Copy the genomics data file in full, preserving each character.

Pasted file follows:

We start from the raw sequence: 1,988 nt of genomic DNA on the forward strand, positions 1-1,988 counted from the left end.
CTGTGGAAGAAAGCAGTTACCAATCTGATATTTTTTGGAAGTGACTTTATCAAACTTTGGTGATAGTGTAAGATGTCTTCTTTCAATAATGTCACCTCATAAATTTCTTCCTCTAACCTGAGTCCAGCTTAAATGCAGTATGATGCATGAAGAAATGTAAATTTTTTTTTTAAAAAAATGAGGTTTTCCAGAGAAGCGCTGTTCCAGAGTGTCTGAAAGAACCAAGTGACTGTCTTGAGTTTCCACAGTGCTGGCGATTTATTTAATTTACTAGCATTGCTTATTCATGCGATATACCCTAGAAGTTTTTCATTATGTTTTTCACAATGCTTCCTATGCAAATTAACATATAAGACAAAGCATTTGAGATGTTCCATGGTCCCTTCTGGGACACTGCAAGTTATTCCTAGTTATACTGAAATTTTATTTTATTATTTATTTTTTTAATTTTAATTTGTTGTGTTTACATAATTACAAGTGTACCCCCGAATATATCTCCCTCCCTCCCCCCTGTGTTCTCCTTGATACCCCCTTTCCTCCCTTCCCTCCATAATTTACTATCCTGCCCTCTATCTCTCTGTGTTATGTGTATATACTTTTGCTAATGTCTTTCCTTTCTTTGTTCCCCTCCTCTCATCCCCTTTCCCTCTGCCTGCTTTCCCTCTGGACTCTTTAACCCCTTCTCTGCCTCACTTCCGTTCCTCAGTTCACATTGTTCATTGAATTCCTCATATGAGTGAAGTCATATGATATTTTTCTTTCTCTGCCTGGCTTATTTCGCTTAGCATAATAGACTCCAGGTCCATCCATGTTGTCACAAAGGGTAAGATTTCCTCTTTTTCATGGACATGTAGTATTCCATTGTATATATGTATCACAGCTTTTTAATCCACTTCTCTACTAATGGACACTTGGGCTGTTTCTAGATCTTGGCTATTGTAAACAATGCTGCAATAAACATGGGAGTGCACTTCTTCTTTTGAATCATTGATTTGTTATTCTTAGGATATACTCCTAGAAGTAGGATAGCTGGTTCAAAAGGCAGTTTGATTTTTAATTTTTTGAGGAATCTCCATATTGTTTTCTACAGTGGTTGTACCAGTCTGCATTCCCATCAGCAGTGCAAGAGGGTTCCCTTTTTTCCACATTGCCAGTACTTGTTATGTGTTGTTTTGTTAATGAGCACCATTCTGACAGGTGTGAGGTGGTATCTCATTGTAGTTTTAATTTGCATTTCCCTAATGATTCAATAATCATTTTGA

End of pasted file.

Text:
We start from the raw sequence: 1,988 nt of genomic DNA on the forward strand, positions 1-1,988 counted from the left end.
CTGTGGAAGAAAGCAGTTACCAATCTGATATTTTTTGGAAGTGACTTTATCAAACTTTGGTGATAGTGTAAGATGTCTTCTTTCAATAATGTCACCTCATAAATTTCTTCCTCTAACCTGAGTCCAGCTTAAATGCAGTATGATGCATGAAGAAATGTAAATTTTTTTTTTAAAAAAATGAGGTTTTCCAGAGAAGCGCTGTTCCAGAGTGTCTGAAAGAACCAAGTGACTGTCTTGAGTTTCCACAGTGCTGGCGATTTATTTAATTTACTAGCATTGCTTATTCATGCGATATACCCTAGAAGTTTTTCATTATGTTTTTCACAATGCTTCCTATGCAAATTAACATATAAGACAAAGCATTTGAGATGTTCCATGGTCCCTTCTGGGACACTGCAAGTTATTCCTAGTTATACTGAAATTTTATTTTATTATTTATTTTTTTAATTTTAATTTGTTGTGTTTACATAATTACAAGTGTACCCCCGAATATATCTCCCTCCCTCCCCCCTGTGTTCTCCTTGATACCCCCTTTCCTCCCTTCCCTCCATAATTTACTATCCTGCCCTCTATCTCTCTGTGTTATGTGTATATACTTTTGCTAATGTCTTTCCTTTCTTTGTTCCCCTCCTCTCATCCCCTTTCCCTCTGCCTGCTTTCCCTCTGGACTCTTTAACCCCTTCTCTGCCTCACTTCCGTTCCTCAGTTCACATTGTTCATTGAATTCCTCATATGAGTGAAGTCATATGATATTTTTCTTTCTCTGCCTGGCTTATTTCGCTTAGCATAATAGACTCCAGGTCCATCCATGTTGTCACAAAGGGTAAGATTTCCTCTTTTTCATGGACATGTAGTATTCCATTGTATATATGTATCACAGCTTTTTAATCCACTTCTCTACTAATGGACACTTGGGCTGTTTCTAGATCTTGGCTATTGTAAACAATGCTGCAATAAACATGGGAGTGCACTTCTTCTTTTGAATCATTGATTTGTTATTCTTAGGATATACTCCTAGAAGTAGGATAGCTGGTTCAAAAGGCAGTTTGATTTTTAATTTTTTGAGGAATCTCCATATTGTTTTCTACAGTGGTTGTACCAGTCTGCATTCCCATCAGCAGTGCAAGAGGGTTCCCTTTTTTCCACATTGCCAGTACTTGTTATGTGTTGTTTTGTTAATGAGCACCATTCTGACAGGTGTGAGGTGGTATCTCATTGTAGTTTTAATTTGCATTTCCCTAATGATTCAATAATCATTTTGA